When is My Company is Ready for Marketing Automation?
If you’re thinking about that marketing automation or CRM Singapore deal don’t just do it yet. If you ever heard about marketing automation solutions or inbound marketing and you’re excited about it, don’t pull the trigger just yet. This blog will help you decide if your company is ready for marketing automation solutions or not.
Purchasing marketing automation software is a big monthly expense, and if your company is new then you should think twice about incurring additional expenses brought about by purchasing marketing automation tools.
First, check if you’re experiencing common problems like this situation.
Your marketing VP suggests a rollout plan which involves more team training and additional hiring of Marketing Analytics Ninjas and Marketing Operations Managers.
Your sales team isn’t saying that they want marketing automation solutions, but they ask for more data on what leads are doing as they browse your site, during webinars, and at your company’s sponsored events. Salespeople sent out about 50 to 100 personalized emails to a list. Whichever tool you have is now a hindrance because of the lack of time to train personnel or the lack of expertise needed to carry out these tasks. You know as a fact that sales personnel are focused on money and not database work.
Your Chief financial officer runs around trying to generate revenue forecasts together from CRM opportunity data, your financial system, and conversations with Sales VPs. In some months, the forecasts are spot on, oftentimes it’s not. That discrepancy is what make boardroom conversations difficult.
Would marketing automation solutions solve these problems?
It’s possible but only if you are ready to face the challenge.
I suggest that unless you have the following prerequisites in place, you don’t get marketing automation solutions for your company right away.
- Leads only come from client referrals.
- You have minimal/no content to share with your prospects
- You only have less than 5000 unique visitors each month.
- Your email list with people who opted in to hear from you isn’t large enough >10,000 emails.
- You haven’t refined your marketing strategy
What is Marketing Automation Solutions?
If you want to learn more about marketing automation solutions, we have several articles explaining its basic principles. Automation isn’t just a tool; it influences your marketing and sales teams to rethink the way they do marketing.
Inbound marketing always comes first
There are tons of articles about inbound marketing that explain how to build up an online presence in your niche.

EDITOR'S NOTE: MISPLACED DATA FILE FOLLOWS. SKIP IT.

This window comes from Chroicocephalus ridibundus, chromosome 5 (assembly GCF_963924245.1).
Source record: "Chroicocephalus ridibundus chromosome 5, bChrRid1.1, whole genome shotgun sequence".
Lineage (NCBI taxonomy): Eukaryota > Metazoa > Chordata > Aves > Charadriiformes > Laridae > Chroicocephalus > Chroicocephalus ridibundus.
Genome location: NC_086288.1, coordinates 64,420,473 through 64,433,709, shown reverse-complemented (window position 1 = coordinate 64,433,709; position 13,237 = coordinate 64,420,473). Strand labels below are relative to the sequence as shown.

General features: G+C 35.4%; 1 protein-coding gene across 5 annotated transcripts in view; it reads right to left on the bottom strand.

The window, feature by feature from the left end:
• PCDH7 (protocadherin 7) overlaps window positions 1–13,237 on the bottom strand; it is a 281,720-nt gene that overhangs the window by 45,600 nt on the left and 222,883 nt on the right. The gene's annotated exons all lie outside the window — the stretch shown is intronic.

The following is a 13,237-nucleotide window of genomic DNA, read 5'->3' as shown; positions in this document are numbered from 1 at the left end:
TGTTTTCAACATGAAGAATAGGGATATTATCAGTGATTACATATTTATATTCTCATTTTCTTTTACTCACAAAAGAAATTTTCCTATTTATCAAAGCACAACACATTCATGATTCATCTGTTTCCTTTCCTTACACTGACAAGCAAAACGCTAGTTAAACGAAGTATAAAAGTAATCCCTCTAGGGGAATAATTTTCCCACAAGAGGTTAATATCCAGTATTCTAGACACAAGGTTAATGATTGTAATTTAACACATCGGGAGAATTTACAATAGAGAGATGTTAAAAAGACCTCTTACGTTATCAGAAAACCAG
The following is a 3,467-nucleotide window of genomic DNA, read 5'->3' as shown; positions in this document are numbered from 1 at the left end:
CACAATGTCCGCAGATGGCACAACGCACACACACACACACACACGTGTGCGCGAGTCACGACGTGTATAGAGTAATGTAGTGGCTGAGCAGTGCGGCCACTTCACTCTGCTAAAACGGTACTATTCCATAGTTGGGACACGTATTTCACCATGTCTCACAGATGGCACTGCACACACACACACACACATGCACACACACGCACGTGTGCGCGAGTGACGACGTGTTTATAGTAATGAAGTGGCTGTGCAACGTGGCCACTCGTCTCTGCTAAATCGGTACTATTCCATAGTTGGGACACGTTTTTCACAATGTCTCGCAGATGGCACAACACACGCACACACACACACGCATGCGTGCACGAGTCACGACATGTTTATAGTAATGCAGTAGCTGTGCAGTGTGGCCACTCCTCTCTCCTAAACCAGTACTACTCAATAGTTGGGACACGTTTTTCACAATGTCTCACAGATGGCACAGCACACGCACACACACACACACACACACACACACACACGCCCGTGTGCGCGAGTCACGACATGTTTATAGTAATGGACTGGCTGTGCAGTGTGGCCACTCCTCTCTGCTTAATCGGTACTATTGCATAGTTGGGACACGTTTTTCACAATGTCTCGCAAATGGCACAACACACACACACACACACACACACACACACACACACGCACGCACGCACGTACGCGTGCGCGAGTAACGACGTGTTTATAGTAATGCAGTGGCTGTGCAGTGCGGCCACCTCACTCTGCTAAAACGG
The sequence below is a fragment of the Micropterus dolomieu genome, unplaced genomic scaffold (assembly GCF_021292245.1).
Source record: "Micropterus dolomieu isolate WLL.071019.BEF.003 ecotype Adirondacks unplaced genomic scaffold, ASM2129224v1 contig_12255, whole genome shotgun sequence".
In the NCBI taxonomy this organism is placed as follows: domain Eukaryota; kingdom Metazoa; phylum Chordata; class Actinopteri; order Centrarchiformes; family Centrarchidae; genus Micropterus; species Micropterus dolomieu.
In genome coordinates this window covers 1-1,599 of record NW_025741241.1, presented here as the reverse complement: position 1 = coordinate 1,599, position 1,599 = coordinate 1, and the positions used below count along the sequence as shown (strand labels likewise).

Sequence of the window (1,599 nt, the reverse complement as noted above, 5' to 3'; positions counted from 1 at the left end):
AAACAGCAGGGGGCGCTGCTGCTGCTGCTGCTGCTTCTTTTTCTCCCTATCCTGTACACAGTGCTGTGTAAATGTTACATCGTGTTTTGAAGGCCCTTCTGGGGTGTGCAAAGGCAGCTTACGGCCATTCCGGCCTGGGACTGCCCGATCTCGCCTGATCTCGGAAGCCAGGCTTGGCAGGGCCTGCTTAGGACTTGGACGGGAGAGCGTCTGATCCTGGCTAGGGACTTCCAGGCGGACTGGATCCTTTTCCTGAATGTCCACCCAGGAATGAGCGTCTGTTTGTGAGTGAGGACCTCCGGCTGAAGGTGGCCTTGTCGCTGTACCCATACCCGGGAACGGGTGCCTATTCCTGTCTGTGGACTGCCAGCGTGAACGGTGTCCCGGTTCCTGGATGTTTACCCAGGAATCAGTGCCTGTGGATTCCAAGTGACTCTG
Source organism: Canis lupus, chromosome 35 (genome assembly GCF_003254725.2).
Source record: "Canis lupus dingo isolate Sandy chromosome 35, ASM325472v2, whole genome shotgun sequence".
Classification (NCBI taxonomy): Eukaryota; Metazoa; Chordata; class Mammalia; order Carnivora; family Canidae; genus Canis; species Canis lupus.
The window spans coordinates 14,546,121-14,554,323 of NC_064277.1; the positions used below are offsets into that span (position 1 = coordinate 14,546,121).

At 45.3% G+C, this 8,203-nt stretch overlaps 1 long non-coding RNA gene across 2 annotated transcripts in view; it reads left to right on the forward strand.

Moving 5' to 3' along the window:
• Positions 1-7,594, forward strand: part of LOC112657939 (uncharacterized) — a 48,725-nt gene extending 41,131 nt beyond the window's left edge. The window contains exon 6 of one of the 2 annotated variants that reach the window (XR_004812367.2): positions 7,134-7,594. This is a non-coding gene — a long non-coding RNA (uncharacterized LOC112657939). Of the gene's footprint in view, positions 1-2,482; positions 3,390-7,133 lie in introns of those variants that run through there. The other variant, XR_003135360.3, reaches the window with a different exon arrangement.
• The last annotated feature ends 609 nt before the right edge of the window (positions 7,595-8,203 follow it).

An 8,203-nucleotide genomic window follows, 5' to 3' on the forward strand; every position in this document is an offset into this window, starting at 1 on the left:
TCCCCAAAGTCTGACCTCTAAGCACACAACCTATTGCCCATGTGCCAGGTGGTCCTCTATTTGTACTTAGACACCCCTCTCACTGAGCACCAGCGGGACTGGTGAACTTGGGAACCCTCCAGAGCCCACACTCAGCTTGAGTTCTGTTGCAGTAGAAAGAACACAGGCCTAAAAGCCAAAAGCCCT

Inbound marketing is all about sharing compelling content that demonstrates your knowledge and expertise to your experience.
Content is can be compared to real estate on the internet. You use content to solidify your position in the SERPs and use it to dominate your competitors. If you start from having an organic traffic, it may take a few months to build up, depending on the quality of your content, to the point when you have leads making a lot of requests or sending email addresses. This is TOFU or “top of the funnel” content — which helps you build a subscriber base for your funnel by informing through educational content.
“Okay, good, so once this is in place, is our company ready for automation?”
The answer is no. This is because your blog may get traffic, but you have to consider the number of people converting to email contacts. If you’re getting 10 or 20 a day, then by all Marketing emails deep content to leads that’s related to the content they demonstrate an interest in. When a new industry paper comes out, they send that over to the right buyer personas. If your firm is rated highly or wins an award, a fun infographic is sent out to people who are likely to care. Marketing watches for leads in the target audience that engage: people that open emails, click on links, visit site pages, download papers, or attend events. means consider marketing automation. If that number only falls between 10 to 20 a month, then marketing automation is not yet for you. A handful of marketing staff can follow up on those leads just fine.
Middle of the Funnel (MOFU)
Now that you have a few people signed up and following your daily or weekly updates, you need to keep them engaged. You need not just to engross them in your amazing content — no, now you need them to start considering your company as someone who can help them in solving their problems or answer their questions related to what your company offers.
Content is highly essential
This means not just any ordinary substandard content, you have to make the highest quality content you can so that leads will come flocking to your site. You can start personalized emails with long-form content like in-depth webinars, invitations to special events and whitepapers. If you don’t have any of this content, you should start working on it now.
This process of keeping you MOFU engaged is called lead nurturing. Lead nurturing utilizes content and sales contacts to guide your leads to see your blog as a go-to place when they seek out solutions to their problems. If you ever find yourself with thousands of leads, but with minimal sales, it’s time you reconsider your approach.
Sales carefully select leads from the email list by asking Marketing for a list of people from your CRM. Your marketing team may send over 200 people who match your intended buyer persona, but what happens is sales calls 50 of those people, 10 respond, and 5 meet, and 1 buys.